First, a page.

[SOLVED] Moving up from mechanical drive to ssd, what would you recommend?

alphacoyle

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I have M2 slots (from Rog Strix B460-I motherboard:)
1 x M.2_1 socket 3, with M Key, Type 2242/2260/2280 (PCIE 3.0 x4 and SATA modes) storage devices support*
1 x M.2_2 socket 3, with M key, type 2242/2260/2280 storage devices support (PCIE 3.0 x4 mode)
* when M.2_1 is operating in SATA mode, SATA6G_2 will be disabled

I don't do anything that needs cutting edge speed, just want to improve general drive speed. Looking at spending between $50-$75 for 500gb and use the mechanical drive for extra storage.
Are there any cons to using a M2 drive over sata ssd? I am looking for long term reliability first most.
 

kanewolf

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I have M2 slots (from Rog Strix B460-I motherboard:)
1 x M.2_1 socket 3, with M Key, Type 2242/2260/2280 (PCIE 3.0 x4 and SATA modes) storage devices support*
1 x M.2_2 socket 3, with M key, type 2242/2260/2280 storage devices support (PCIE 3.0 x4 mode)
* when M.2_1 is operating in SATA mode, SATA6G_2 will be disabled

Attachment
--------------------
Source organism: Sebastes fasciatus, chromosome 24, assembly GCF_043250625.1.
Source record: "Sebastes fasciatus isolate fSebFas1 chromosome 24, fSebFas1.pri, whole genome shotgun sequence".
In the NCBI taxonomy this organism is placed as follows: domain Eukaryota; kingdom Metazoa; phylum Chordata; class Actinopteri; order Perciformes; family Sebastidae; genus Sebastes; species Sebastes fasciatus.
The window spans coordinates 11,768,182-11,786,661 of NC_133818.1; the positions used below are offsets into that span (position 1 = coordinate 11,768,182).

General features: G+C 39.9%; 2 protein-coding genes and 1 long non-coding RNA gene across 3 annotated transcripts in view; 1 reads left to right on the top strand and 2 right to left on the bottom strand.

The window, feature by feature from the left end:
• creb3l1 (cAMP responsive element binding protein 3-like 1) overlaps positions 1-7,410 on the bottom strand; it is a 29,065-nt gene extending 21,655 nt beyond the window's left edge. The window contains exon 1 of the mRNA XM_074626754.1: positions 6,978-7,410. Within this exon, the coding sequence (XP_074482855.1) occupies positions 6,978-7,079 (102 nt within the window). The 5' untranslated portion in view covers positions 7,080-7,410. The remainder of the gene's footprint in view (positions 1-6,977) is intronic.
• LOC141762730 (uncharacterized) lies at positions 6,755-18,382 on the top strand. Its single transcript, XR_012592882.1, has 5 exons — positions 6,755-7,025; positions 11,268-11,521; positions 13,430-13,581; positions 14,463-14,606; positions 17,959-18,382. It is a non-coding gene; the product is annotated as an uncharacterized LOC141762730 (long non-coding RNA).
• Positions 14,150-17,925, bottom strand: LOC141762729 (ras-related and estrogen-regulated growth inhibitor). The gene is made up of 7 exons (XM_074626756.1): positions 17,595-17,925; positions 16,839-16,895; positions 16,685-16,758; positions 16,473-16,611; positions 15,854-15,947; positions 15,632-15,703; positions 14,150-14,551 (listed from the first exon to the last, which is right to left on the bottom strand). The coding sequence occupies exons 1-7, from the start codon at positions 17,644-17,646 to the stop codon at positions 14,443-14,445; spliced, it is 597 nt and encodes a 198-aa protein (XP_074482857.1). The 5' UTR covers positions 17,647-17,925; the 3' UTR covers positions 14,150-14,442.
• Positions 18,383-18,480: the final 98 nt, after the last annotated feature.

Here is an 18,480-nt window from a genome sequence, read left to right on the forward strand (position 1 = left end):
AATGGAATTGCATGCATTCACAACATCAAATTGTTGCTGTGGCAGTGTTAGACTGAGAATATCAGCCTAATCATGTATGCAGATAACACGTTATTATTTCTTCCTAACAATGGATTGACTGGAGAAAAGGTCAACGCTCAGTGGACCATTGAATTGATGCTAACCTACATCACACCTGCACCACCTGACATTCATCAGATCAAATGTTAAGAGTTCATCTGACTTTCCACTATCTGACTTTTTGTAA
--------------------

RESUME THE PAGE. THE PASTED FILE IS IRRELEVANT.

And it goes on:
I don't do anything that needs cutting edge speed, just want to improve general drive speed. Looking at spending between $50-$75 for 500gb and use the mechanical drive for extra storage.
Are there any cons to using a M2 drive over sata ssd? I am looking for long term reliability first most.
A 2.5inch SATA drive will provide the most storage for your $$$. A 2.5 inch MX500 is $60 on amazon right now.
 

Lafong

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"long term reliability" gets into anecdotal responses and sheer hoping real quick.

I'd likely stick with a name brand from a vendor that was lenient on return privileges.

Will this be ONLY a boot drive (Windows and apps) or for Windows, apps, AND data? ALL storage on the mechanical?